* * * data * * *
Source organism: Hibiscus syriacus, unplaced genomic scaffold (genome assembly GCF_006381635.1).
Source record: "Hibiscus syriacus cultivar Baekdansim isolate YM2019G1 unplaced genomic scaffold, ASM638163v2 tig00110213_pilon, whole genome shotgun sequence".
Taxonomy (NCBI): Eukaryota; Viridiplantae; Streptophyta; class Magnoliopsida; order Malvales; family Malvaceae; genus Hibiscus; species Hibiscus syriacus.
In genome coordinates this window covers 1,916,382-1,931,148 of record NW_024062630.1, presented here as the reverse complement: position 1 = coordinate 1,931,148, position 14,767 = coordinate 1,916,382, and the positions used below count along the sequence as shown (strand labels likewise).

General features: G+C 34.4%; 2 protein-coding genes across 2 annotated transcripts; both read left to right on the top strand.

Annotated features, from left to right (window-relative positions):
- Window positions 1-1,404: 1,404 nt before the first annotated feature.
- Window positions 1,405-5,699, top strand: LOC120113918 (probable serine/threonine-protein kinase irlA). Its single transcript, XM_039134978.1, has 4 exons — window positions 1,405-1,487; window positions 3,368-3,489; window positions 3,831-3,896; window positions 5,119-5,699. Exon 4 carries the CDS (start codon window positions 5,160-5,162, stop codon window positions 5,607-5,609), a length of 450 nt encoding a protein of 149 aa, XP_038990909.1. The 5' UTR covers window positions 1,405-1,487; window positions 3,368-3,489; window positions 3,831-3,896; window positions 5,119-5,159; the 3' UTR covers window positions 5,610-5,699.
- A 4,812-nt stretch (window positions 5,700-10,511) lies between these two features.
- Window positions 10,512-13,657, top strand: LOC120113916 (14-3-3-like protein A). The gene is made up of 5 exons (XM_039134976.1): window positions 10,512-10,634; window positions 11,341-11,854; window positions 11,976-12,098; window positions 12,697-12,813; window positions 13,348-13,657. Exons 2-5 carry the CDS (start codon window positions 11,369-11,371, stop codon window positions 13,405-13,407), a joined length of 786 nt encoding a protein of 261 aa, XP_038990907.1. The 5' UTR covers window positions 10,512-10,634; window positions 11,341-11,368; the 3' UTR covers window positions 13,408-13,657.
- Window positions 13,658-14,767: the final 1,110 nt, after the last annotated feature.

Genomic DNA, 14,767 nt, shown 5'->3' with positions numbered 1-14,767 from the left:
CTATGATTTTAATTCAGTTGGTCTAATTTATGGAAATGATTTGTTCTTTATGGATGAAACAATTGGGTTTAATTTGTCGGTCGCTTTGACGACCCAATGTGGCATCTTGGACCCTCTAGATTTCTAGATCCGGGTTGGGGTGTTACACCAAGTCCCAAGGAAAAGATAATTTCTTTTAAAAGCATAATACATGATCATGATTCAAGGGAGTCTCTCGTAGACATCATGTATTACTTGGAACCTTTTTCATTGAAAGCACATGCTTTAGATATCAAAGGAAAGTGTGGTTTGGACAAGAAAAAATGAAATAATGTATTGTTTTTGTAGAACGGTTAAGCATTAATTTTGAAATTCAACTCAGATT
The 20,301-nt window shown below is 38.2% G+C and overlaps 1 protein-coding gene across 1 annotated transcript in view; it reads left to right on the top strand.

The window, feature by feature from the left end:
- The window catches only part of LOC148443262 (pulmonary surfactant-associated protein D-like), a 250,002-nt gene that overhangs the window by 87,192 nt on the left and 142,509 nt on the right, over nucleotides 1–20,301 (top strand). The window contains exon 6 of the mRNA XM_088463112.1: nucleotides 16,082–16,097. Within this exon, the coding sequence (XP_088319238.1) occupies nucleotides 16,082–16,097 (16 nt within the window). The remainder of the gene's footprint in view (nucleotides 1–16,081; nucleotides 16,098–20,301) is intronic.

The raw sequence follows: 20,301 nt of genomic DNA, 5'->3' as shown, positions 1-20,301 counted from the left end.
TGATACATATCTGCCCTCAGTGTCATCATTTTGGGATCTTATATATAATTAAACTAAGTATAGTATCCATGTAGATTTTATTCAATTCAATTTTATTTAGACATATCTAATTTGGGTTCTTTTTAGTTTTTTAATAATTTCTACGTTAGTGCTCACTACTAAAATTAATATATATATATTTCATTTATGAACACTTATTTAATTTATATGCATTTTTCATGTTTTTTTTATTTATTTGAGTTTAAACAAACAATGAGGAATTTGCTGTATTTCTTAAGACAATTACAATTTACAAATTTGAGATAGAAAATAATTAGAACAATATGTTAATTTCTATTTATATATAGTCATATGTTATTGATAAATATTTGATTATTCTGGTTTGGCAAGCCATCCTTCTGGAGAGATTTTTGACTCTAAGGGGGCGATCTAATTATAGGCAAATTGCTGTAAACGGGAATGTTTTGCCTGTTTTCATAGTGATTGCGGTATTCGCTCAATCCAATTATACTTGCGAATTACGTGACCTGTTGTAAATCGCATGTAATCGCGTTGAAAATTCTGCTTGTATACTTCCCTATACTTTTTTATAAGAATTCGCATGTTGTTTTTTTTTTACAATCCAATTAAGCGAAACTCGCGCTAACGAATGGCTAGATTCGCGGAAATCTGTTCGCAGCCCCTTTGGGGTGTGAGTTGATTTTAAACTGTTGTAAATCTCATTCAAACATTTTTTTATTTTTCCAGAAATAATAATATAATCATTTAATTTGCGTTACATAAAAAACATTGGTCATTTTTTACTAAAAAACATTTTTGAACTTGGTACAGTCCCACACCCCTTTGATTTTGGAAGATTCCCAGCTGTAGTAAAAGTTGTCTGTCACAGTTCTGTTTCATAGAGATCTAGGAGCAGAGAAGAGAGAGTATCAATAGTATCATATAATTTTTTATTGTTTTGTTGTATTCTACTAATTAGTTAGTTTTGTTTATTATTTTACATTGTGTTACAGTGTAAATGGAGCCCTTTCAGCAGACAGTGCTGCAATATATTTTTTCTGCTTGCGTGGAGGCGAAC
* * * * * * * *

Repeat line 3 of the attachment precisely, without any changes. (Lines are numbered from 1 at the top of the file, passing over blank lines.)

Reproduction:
Taxonomy (NCBI): Eukaryota; Viridiplantae; Streptophyta; class Magnoliopsida; order Malvales; family Malvaceae; genus Hibiscus; species Hibiscus syriacus.